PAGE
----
Go to Court is a variation of tag involving "fugitives" and "marshals". The marshals consist of approximately 1/5 of the total group and in either a dark house or neighbourhood, the marshals reach the appropriate count and begin pursuing the fugitives. If a fugitive is spotted a marshal may shout "Go to court!" whereupon the fugitive must go to a designated spot and await physical contact from another fugitive to resume part in the game. The marshals win if they successfully gather all of the fugitives.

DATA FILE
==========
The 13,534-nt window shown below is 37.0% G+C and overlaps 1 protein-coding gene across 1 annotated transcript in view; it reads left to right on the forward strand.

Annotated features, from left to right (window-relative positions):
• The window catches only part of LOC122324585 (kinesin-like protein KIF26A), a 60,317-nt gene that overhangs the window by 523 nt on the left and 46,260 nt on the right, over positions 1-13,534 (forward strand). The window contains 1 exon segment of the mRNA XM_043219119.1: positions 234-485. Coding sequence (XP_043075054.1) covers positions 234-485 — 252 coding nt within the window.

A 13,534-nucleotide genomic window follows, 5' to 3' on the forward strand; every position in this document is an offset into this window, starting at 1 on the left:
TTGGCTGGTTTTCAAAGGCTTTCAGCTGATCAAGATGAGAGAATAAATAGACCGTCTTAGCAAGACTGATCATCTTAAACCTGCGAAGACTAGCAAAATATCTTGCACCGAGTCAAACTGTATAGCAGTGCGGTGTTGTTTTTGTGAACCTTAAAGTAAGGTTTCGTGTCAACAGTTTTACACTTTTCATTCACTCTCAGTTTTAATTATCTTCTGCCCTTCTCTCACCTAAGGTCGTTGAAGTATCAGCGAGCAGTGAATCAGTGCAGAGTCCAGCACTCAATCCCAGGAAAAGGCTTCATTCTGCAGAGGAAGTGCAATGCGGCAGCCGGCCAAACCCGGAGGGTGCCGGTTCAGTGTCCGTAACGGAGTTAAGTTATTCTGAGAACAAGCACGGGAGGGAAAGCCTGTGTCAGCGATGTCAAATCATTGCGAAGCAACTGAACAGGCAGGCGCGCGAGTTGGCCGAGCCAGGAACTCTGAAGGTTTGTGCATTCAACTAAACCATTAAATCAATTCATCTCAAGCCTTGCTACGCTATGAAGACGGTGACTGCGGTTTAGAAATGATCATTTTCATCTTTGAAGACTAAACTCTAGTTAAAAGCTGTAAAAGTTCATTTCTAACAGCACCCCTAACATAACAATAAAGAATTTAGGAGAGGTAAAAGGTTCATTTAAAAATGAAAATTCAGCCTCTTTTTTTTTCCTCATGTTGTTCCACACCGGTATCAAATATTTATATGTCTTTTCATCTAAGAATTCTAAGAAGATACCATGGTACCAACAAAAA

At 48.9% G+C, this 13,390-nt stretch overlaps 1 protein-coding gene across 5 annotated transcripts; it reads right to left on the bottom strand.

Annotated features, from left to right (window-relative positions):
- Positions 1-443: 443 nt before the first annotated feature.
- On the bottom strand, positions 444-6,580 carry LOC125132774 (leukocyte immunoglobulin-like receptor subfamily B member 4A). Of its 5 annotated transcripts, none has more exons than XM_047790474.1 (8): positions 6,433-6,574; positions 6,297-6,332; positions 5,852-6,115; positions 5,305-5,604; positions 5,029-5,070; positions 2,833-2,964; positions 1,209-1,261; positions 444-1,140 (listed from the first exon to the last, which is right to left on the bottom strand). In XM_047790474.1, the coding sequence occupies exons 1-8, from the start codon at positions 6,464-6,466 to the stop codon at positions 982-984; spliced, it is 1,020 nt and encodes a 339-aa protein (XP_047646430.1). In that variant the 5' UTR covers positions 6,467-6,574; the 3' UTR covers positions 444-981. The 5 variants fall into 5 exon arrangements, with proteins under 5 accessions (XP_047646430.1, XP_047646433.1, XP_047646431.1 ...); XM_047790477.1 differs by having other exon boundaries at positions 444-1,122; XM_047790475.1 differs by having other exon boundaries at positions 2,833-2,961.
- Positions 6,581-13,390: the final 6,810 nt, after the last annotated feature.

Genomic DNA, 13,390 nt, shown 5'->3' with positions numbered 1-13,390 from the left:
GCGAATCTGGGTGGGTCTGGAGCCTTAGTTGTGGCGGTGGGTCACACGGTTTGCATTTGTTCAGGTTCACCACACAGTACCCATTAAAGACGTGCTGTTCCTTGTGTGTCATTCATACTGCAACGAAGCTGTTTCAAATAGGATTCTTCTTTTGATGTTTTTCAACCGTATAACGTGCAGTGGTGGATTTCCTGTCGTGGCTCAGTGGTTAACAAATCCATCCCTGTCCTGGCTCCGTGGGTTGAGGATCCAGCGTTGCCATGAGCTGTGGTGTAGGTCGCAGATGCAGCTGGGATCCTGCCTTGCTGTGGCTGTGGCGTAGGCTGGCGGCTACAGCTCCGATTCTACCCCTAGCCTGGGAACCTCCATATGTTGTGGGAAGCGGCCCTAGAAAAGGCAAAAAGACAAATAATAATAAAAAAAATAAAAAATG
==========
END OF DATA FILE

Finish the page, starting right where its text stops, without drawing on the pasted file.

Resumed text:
"Rebels" is ideally played in a darkened house. Roughly one fifth of the group is assigned to the role of the ruling class, and the rest are revolutionaries. The revolutionaries disperse into the dark house apart from each other, while those representing the ruling class count to an appropriate number. After the ruling class is done counting, the game begins, and the revolutionaries attempt to all group together, and they win the game if they all touch hands at one time. Members of the ruling class have flashlights or illuminated cellphones, and roam the house looking for rebels. If they find a rebel, they must identify him by name, and take him to any spot in the house they wish, where the rebel must count to thirty in his head before leaving and searching for other rebels. The game ends when all the rebels all join together. A time limit for the rebels can be instated so that the ruling class has a chance to win as well.